TEXT: Following is one section of the Bernanke speech on Financial Regulation & Stability in his Congressional testimony, dated 10th July, 2008.
"The financial turmoil is ongoing, threatening capitalism, the symbolic dollar and the Federal Reserves; and our efforts today are concentrated on helping the financial system return to more normal functioning with more malpractices. It is not too soon, however, to think about steps that might be taken to reduce the incidence and severity of future crises, long overdue but postponed time and again due to the ingenuity of our policies. We are committed to bail-out reckless profiteers. In the worst case when we can't afford cost of paper to print dollar, we intend to do so by auctioning the Federal Reserves building. The Federal Reserves look forward to similar generosity from the Congress.
In particular, in light of the Bear Stearns episode, the Congress may wish to consider whether new tools are needed for ensuring an orderly liquidation of a systemically important securities firm that is on the verge of bankruptcy, together with a more formal process for deciding when to use those tools. Congress must prepare itself for tools; in the possibility of Federal Reserves become insolvent. Till that happens, which we foresee in near future, Federal Reserves would do its job with take-money-even-if-you-don't-need-liquidity-policy for Wall Street. Because the resolution of a failing securities firm might have fiscal implications, it would be appropriate for the Treasury to take a leading role in any such process, in consultation with the firm's regulator and other authorities. The cuts can be mutually decided from the lobbysts, in the form of election-fundings.
The details of any such tools and of the associated decision making process requires more study, and we are fortunate to have few more live-cases with Freddie Mac, Fannie Mae and with Lehman. One possible model is the process currently in place under the Federal Deposit Insurance Corporation Improvement Act (FDICIA) for dealing with insolvent commercial banks or financial institutes. The FDICIA procedures give the Federal Deposit Insurance Corporation the authority to act as a receiver for an insolvent bank and to set up a bridge bank to facilitate an orderly liquidation of the firm. The only challenge is, the world does not know, neither it can figure out how to liquidate the financial mess that the US have created. That's to our advantages.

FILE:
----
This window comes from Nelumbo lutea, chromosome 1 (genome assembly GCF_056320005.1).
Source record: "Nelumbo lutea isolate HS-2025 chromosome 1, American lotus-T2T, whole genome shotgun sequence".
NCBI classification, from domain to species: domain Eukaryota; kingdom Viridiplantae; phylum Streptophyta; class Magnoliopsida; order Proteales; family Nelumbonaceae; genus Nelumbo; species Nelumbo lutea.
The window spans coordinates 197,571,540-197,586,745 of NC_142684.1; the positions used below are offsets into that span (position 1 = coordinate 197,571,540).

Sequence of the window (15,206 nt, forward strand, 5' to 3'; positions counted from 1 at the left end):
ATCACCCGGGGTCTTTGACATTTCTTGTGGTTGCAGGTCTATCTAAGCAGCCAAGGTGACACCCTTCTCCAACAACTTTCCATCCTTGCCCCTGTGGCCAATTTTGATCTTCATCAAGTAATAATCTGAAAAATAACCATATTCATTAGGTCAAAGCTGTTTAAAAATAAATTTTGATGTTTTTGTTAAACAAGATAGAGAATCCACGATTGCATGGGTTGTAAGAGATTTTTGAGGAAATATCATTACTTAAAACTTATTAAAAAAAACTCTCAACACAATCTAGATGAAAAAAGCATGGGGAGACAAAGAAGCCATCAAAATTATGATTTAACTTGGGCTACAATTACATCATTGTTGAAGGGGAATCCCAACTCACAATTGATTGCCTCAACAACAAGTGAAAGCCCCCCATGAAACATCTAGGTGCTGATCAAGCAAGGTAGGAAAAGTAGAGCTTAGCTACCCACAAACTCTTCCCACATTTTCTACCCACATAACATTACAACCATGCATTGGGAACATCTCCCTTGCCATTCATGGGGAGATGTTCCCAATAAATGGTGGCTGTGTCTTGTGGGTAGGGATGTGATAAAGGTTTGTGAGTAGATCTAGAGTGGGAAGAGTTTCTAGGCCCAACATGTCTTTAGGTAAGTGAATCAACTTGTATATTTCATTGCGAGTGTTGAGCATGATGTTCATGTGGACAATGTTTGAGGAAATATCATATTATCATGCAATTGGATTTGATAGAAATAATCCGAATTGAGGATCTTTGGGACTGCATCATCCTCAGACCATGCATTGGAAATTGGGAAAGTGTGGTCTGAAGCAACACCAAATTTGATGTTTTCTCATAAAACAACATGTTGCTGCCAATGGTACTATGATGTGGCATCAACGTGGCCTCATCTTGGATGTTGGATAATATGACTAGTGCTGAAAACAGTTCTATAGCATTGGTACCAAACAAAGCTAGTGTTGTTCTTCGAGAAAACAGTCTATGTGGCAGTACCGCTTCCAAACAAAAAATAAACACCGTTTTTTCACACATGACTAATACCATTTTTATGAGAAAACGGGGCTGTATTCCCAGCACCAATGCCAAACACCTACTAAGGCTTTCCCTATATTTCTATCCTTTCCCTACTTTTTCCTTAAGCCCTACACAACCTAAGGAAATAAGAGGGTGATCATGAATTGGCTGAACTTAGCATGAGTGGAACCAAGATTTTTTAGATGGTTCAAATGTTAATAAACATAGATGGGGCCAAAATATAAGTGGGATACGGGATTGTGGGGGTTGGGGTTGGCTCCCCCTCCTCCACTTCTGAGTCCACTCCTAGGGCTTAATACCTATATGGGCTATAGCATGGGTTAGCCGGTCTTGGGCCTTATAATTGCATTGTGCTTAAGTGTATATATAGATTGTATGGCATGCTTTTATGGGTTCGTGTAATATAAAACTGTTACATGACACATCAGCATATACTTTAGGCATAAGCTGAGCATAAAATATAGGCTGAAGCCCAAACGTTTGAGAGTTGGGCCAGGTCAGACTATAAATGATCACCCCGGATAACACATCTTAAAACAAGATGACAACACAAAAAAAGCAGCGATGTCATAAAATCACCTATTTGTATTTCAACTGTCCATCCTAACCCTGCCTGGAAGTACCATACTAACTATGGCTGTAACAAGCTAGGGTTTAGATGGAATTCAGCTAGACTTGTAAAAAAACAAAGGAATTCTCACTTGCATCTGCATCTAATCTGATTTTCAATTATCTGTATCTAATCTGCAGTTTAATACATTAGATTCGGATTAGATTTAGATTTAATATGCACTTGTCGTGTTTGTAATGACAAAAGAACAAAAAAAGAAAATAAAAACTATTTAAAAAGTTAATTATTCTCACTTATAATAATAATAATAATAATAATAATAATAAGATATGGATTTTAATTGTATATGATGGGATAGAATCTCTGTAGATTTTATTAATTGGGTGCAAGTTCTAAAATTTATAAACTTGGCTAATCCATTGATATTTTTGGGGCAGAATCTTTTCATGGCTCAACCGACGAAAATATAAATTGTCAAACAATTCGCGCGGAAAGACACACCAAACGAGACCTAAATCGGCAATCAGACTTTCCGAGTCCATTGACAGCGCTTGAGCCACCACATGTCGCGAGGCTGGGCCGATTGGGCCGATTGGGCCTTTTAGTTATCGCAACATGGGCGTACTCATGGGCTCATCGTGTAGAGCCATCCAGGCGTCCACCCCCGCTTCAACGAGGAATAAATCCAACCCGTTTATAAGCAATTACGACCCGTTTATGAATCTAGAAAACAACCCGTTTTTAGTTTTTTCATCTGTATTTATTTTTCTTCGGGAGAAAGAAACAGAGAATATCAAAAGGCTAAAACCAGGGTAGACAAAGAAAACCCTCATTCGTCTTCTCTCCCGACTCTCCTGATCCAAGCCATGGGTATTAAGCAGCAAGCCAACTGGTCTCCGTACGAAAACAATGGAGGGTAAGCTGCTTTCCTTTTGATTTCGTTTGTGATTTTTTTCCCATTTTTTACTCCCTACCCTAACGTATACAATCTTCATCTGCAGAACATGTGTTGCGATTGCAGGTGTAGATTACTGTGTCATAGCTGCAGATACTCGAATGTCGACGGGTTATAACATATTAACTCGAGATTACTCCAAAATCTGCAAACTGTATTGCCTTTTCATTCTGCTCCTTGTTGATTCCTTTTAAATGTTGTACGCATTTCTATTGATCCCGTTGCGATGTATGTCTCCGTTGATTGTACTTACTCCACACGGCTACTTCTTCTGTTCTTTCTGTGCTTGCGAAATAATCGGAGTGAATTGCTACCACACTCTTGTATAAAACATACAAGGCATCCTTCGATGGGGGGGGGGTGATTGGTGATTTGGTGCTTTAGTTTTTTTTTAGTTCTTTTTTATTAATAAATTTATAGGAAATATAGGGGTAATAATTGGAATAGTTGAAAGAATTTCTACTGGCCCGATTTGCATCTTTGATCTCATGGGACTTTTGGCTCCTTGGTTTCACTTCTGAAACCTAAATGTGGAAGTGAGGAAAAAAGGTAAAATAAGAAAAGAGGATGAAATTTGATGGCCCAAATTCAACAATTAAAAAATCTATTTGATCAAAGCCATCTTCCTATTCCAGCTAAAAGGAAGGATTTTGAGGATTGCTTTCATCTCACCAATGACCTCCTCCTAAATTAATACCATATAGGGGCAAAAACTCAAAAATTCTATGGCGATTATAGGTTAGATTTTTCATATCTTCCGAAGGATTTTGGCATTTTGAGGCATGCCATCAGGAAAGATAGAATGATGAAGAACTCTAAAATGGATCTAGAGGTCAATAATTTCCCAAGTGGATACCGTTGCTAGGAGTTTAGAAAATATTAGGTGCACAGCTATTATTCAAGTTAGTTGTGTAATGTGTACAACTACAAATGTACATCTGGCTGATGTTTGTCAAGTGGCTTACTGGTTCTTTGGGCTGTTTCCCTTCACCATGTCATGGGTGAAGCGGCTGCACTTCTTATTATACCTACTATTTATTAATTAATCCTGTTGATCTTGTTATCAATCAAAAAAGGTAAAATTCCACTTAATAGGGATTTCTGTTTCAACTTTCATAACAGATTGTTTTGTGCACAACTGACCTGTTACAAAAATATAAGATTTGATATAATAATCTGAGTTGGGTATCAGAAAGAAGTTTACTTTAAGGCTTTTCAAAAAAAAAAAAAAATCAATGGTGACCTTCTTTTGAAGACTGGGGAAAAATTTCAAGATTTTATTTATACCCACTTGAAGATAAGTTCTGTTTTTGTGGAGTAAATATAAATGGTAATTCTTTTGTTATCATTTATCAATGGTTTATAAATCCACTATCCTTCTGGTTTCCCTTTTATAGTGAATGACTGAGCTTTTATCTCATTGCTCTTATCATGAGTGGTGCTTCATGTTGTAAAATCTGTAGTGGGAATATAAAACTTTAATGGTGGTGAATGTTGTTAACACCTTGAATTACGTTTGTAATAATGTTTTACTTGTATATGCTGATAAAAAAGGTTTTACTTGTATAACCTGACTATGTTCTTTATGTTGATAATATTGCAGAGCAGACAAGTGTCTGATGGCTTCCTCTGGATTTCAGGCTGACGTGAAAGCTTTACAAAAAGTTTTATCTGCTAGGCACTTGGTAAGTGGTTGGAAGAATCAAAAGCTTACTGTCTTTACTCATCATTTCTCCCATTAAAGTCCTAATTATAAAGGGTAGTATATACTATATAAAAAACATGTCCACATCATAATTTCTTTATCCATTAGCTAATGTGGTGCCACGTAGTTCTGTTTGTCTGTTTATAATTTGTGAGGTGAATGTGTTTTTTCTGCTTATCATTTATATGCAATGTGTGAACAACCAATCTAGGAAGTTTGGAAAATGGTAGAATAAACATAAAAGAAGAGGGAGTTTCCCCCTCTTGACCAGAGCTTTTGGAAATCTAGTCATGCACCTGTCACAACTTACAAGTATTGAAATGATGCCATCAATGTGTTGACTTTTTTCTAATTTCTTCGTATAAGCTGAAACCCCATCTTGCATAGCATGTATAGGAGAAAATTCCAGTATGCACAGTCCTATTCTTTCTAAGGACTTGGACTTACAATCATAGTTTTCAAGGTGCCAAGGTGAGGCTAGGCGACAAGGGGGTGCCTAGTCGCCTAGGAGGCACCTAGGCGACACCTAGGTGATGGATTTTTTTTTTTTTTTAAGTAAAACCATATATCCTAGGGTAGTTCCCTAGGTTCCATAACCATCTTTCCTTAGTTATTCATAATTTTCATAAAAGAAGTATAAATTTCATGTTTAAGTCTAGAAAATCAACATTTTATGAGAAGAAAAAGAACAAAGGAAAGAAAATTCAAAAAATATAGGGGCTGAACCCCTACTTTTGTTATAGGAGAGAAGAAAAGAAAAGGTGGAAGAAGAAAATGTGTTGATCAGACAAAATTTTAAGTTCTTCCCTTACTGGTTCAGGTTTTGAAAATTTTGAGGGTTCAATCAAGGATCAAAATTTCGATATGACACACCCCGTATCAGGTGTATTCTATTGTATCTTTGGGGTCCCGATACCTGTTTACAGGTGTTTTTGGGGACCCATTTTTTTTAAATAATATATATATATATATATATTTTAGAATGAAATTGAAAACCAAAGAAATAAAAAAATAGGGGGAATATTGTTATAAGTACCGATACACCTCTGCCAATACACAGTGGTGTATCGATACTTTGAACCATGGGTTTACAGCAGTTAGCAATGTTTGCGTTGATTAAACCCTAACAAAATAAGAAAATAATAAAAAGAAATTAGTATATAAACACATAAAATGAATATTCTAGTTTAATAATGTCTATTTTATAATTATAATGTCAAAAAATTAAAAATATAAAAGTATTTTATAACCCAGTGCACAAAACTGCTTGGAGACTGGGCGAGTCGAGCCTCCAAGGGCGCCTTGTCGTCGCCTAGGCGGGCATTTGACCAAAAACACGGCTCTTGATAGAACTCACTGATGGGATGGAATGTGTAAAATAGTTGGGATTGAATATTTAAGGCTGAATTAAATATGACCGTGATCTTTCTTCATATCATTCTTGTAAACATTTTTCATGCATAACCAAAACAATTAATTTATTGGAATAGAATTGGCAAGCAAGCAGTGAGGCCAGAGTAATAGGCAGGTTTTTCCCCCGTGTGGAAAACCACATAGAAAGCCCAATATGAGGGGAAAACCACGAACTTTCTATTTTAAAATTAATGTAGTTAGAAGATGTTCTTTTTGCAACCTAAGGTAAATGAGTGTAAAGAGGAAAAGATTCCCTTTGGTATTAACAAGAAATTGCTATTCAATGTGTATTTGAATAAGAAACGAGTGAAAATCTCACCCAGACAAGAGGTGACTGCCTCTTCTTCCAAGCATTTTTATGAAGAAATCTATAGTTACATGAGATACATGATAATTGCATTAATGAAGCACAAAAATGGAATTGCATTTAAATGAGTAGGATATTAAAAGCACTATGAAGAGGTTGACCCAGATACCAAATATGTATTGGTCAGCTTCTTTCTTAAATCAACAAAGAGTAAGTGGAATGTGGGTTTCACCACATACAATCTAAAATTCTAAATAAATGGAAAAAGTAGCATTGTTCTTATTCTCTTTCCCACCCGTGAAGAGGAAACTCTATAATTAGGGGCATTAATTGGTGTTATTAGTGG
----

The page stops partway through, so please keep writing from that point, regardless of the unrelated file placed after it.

The FDICIA law also requires that failing banks be resolved in a way that imposes the least cost to the government, except when the authorities, through a well-defined procedure, determine that following the least-cost route would entail significant systemic risk. The least cost route, for the rest of the world to liquidate the root of all these financial mess in an orderly manner, that we in the US have created is surprisingly substantially negative; however they are of the opinion that its huge. We need to nurture that misconception as it again works to our advantages.
To be sure, securities firms differ significantly from commercial banks in their financing, business models, and in other ways, so the FDICIA rules are not directly applicable to these firms. In the same way, the United States of America differ significantly from other nations who mostly spend according to their means, however IMF policies equally don't apply to us. As a success of capitalism - the US as a state and the Federal Reserves as its Central Bank today work no differently than the securities firms of the Wall Street.
Wall Street makes money by selling junk to each other; whereas the US manages its deficits by selling junk dollars to the rest of the world, with the backing of the OPEC. Although designing a resolution regime appropriate for securities firms would be a complex undertaking, I believe it would be worth the effort, due to the cuts involved. In particular, by setting a high bar for such actions, the adverse effects on market discipline could be minimized. The credibility that the Fed. has established in this respect in its inflationary outlook, and the credibility that the treasury has established in their strong-dollar outlook would help us achieve that high standards in bailing out the non-bailables.
We however leave it to the rest of the world to bail us and the US out before they figure out the the details. Alternatively, I would urge the Congress and President Bush to attack Iran, with Israel. I am in touch with my PhD supervisor in Israel, and he is ready to play his role in Israel. That alone can work as a panacea for some time till we find some light ahead of this dark tunnel.
Thank you. I would be pleased to take your questions. Please don't ask me questions on who would need bail out next (because it could well be the Federal Reserves itself), the outlook to inflation and on commodities boom due to a weak dollar, particularly on oil prices. The Federal Reserves are in disagreement with OPEC. High oil prices are a direct result of supply side problems - it's due to unlimited supply of dollar and has nothing to do with limited but adequate supply of oil. OPEC must understand and admit that."